Often, we limit our introduction to reading skills by reading to the class. However, reading skills can be taught by writing also. Creating a class-made book does both. The children request books they’ve written themselves over and over. They choose the book during library time and will often “read” it to friends, stuffed animals or dolls. They proudly show the book to their families.
Through this lesson, children gain experience to meet many of the pre-reading and pre-writing skills they will build upon to learn to read and write. The teacher reinforces that a book has a title, authors and illustrators. After the child has created the illustration, the teacher connects that to the printed word, helping the child understand that illustrations help tell the story. When teacher speaks as s/he writes the caption, the child makes the connection that the print has meaning. Modeling writing helps the child learn the sounds of letters.
Building the sense of community in the classroom is as important as academic goals. Everyone contributes to the end result. The children work independently but also collectively to create something unique.
About the Book
During the first week of school, we learn about each other. One way to recognize similarities is to discuss that we each have a favorite color. One way to recognize and accept differences is to discuss that we like different colors. This book has been a perennial favorite in my classroom. It will be in yours, too.
Our Favorite Colors
In this activity, the children will create a class book of their favorite colors.
The children will:
- Choose a favorite color.
- Collaborate as part of the group to create a class book.
State or Head Start Outcomes that may be met
- Approaches to Learning – Grows in abilities to persist in and complete a variety of tasks, activities, projects and experiences.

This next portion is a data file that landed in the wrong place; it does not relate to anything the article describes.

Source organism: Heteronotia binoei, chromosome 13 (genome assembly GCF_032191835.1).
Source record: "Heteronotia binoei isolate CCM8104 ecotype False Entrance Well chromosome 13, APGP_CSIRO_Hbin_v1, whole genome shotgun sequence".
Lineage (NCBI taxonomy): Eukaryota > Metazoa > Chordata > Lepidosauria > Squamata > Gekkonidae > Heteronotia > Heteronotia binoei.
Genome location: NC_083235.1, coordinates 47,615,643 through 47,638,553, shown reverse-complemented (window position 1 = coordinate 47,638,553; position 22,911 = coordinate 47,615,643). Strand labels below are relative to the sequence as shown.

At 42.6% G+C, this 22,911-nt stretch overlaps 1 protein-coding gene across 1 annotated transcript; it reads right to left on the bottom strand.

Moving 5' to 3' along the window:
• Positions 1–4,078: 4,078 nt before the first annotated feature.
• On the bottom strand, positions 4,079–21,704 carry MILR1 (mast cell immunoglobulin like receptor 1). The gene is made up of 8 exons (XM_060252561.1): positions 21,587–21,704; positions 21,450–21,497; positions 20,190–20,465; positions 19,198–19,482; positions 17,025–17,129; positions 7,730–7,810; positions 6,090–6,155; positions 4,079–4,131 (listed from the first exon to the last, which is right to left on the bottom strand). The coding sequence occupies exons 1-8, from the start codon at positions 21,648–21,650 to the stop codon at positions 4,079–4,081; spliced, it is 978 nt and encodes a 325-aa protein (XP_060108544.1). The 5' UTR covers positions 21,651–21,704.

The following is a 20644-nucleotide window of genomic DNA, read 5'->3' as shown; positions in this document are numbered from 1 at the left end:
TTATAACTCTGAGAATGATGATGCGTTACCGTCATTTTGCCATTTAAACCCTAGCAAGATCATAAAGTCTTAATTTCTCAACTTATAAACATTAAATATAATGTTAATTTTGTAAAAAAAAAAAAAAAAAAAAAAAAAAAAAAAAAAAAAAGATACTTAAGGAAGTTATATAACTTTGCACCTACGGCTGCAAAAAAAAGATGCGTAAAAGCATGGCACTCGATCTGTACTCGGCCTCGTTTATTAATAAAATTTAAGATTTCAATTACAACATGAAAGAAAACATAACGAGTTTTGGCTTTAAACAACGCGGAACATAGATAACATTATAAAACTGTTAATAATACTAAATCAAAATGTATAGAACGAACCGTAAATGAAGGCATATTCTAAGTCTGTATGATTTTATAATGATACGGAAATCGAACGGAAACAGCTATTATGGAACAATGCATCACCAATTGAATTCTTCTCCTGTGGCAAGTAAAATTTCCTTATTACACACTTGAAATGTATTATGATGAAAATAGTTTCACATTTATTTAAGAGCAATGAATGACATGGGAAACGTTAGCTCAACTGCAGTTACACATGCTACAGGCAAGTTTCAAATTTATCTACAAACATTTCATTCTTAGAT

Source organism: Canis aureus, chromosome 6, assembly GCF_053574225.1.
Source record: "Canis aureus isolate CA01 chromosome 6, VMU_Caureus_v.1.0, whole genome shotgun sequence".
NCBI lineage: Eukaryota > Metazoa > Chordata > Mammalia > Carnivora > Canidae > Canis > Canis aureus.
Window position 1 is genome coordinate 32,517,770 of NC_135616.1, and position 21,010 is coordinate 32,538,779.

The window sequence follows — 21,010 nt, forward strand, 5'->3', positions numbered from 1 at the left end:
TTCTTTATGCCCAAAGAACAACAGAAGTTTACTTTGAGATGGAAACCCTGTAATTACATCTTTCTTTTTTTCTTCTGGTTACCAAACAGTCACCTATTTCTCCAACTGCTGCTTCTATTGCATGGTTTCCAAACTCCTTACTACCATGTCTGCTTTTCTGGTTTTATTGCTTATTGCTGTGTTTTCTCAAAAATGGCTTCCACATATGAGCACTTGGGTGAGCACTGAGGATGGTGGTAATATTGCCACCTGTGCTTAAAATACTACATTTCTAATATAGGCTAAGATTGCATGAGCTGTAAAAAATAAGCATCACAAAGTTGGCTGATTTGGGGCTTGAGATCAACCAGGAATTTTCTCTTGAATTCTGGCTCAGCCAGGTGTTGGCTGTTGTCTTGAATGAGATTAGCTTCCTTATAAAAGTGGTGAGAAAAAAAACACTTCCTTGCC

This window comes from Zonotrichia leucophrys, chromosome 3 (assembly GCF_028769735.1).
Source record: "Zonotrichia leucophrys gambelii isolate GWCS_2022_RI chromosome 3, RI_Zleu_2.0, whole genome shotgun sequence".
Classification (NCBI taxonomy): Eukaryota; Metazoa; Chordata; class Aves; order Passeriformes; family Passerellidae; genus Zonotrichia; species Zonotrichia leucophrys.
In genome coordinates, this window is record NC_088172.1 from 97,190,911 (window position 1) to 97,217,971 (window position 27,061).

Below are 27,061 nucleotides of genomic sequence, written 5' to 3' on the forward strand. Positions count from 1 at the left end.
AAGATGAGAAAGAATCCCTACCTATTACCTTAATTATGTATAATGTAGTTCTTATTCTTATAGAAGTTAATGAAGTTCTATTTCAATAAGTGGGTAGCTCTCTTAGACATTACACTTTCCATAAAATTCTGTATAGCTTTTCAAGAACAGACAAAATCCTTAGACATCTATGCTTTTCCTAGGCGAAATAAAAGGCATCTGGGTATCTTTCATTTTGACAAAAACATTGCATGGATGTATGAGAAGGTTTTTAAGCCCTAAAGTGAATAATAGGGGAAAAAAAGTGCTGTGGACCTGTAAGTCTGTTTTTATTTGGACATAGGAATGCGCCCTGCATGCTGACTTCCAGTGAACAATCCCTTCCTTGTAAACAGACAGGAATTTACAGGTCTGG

- Social/Emotional – Maintains individuality and a positive sense of self within a group.
- Makes personal preferences known to others.
- Literacy – Progresses in learning how to handle and care for books; knowing to view one page at a time in sequence from front to back; and understanding that a book has a title, author and illustrator.
- Language – Responds to requests for information (favorite color)
- Creative Expression – Gains ability in using different art.
- Fine Motor Skills – Demonstrates spatial awareness in fine motor skills
- Drawing paper
- Hole punch
- Construction paper
Set out drawing paper and crayons.
Gather the children together.
Ask each child his/her favorite color. Tell them yours.
Point out that everyone has a favorite color but it may not be the same as their friends.
Tell the children that they will be writing a book about their favorite colors.
Take a piece of construction paper and a marker.
Remind the children that every book has a title. Elicit titles from the class and choose one. The title might be “Our Favorite Colors”. Write the title in the middle of the paper, sounding out the words as you write.
Ask the children who will be the authors. Write by Miss Roseann’s Class, again sounding out the words.
Ask the children who will be the illustrators. Remind them that illustrators draw the pictures. Write by Miss Roseann’s Class and add the date.
Ask each child to draw a picture using only their favorite color. (Take any drawing, even scribbling)
Label each picture with the following sentence. (Child’s name)’s favorite color is __________. Stress the letters of the child’s name.
Help each child punch two holes in his/her picture.
Assemble into a book by passing yarn through the two holes and tie.
Read the book with the children.
Place in the class library.
If not all the colors were chosen, ask the children to create pictures using those colors. Add the sentence, No one’s favorite color is______________. Illustrated by (child’s name)
Did the children enjoy the activity?
Do the children “read” the book during library time?